|Tumlinson iii, James|
Submitted to: Physiologia Plantarum
Publication Type: Peer reviewed journal
Publication Acceptance Date: 10/10/2002
Publication Date: 2/10/2003
Citation: SCHMELZ, E.A., ALBORN, H.T., TUMLINSON III, J.H. SYNERGISTIC INTERACTIONS BETWEEN VOLICITIN, JASMONIC ACID AND ETHYLENE MEDIATE INSECT-INDUCED VOLATILE EMISSION IN "ZEA MAYS." PHYSIOLOGIA PLANTARUM. 117:403-412. 2003. Interpretive Summary: Corn plants emit a blend of volatile chemicals shortly after attack by beet armyworm caterpillars. These volatiles are triggered by chemical elicitors present in the caterpillar oral secretions and serve as attractants for predators and parasitoids, the natural enemies of caterpillars. It was hypothesized that volatile emission, triggered by the application of elicitors to the plant leaf surface, must be controlled by the levels of specific plant hormones. Scientists at the Center for Medical, Agricultural and Veterinary Entomology in Gainesville, FL, have discovered that insect-derived elicitors promote increases in a specific plant hormone, which correlates with volatile emission. However, elicitors alone do not completely mimic the volatile emission stimulated by beat armyworm feeding damage, nor the levels of an additional volatile plant hormone typically increased by insect feeding damage. The combined treatment of plants with insect- derived elicitors and a volatile plant hormone, very closely mimicked the large quantities of plant volatiles emitted during actual insect feeding. An understanding of such interacting plant hormones that regulate insect-induced volatile emission, is critical prior targeting genetic elements to enhance these naturally occurring plant self- defense mechanisms.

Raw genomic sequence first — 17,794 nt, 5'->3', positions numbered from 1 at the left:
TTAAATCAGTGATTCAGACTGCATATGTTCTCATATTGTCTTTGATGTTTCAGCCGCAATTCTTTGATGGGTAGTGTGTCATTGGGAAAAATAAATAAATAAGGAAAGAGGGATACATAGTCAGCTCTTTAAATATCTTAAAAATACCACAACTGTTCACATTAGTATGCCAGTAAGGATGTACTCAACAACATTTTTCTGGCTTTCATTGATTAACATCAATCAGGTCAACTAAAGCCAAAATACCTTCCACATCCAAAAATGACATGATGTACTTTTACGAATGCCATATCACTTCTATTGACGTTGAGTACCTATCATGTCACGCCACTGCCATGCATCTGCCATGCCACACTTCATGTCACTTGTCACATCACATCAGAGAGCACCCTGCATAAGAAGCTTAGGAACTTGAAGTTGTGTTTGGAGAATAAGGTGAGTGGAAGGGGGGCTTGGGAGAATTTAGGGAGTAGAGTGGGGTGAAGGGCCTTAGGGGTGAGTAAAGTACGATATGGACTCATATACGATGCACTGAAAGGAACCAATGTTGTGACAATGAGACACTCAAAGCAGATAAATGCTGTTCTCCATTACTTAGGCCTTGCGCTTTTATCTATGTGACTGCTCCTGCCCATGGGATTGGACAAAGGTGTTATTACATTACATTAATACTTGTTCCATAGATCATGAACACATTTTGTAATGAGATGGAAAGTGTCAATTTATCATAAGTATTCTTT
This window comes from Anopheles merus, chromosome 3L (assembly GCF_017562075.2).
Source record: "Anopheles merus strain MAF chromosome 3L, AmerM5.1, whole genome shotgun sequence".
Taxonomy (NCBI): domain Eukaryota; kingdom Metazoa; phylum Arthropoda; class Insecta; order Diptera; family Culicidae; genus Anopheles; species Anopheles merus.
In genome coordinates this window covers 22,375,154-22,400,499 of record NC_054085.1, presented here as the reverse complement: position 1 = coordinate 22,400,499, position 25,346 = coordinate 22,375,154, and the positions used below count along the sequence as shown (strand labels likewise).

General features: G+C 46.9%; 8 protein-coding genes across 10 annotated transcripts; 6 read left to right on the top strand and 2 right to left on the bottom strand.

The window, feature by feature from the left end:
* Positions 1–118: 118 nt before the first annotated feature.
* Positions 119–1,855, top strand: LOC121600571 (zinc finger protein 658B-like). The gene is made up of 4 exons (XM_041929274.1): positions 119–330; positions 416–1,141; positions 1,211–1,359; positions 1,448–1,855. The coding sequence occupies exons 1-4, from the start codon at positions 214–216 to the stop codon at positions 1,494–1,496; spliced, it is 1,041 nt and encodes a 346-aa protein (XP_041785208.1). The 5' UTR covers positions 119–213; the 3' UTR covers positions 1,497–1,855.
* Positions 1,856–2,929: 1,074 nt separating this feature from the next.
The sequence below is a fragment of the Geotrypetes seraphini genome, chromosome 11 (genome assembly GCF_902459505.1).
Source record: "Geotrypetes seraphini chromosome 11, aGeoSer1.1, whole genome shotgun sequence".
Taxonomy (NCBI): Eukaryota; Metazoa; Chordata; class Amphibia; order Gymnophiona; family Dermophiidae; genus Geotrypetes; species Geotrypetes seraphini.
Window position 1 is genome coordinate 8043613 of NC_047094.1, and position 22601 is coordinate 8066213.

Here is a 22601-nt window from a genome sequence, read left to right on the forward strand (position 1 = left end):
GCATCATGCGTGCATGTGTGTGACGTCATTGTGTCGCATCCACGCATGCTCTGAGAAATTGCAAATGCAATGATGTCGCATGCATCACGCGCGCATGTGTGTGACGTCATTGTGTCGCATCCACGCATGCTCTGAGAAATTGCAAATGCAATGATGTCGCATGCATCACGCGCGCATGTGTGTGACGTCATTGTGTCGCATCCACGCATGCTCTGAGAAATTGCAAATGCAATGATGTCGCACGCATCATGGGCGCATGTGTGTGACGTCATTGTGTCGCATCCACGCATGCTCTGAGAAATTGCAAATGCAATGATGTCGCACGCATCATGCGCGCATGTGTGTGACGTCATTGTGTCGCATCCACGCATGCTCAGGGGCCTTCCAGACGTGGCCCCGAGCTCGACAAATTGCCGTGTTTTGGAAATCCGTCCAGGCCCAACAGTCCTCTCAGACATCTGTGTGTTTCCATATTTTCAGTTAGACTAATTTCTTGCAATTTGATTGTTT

Technical Abstract: Plants display differential responses following mechanical damage and insect herbivory. Both caterpillar attack and the application of caterpillar oral secretions (OS) to wounded leaves stimulates volatile emission above damage alone. Volicitin (N-(17-hydroxy linolenoyl)-L- glutamine), present in beet armyworm (BAW, Spodoptera exigua) OS, is a powerful elicitor of volatiles in excised corn seedlings. We consider the mechanistic differences between wounding and insect herbivory by examining the activity of volicitin, changes in jasmonic acid (JA) levels and volatile emission from both intact-plant and excised-leaf bioassays. Compared to mechanical damage alone, volicitin stimulated increases in both JA levels and sesquiterpene volatiles when applied to intact-plants. In a bioassay comparison, excised-leaves were more sensitive and produced far greater volatile responses than intact- plants following applications of both volicitin and JA. Interestingly, volicitin-induced JA levels did not differ between intact and excised bioassays, suggesting a possible interaction of JA with other regulatory signals in excised plants. In an excised-leaf bioassay, volicitin applications (10-500 pmoles) to wounded leaves resulted in dose dependent JA increases and a direct positive relationship between JA and sesquiterpene volatile emission. Insect herbivory is also known to induce ethylene however, volicitin had no effect on ethylene production. When combined with either volicitin or JA, ethylene (at 1 ppm or less) greatly promoted volatile emission. For intact-plants, the combination of wounding, elicitor induced JA and ethylene are atile production.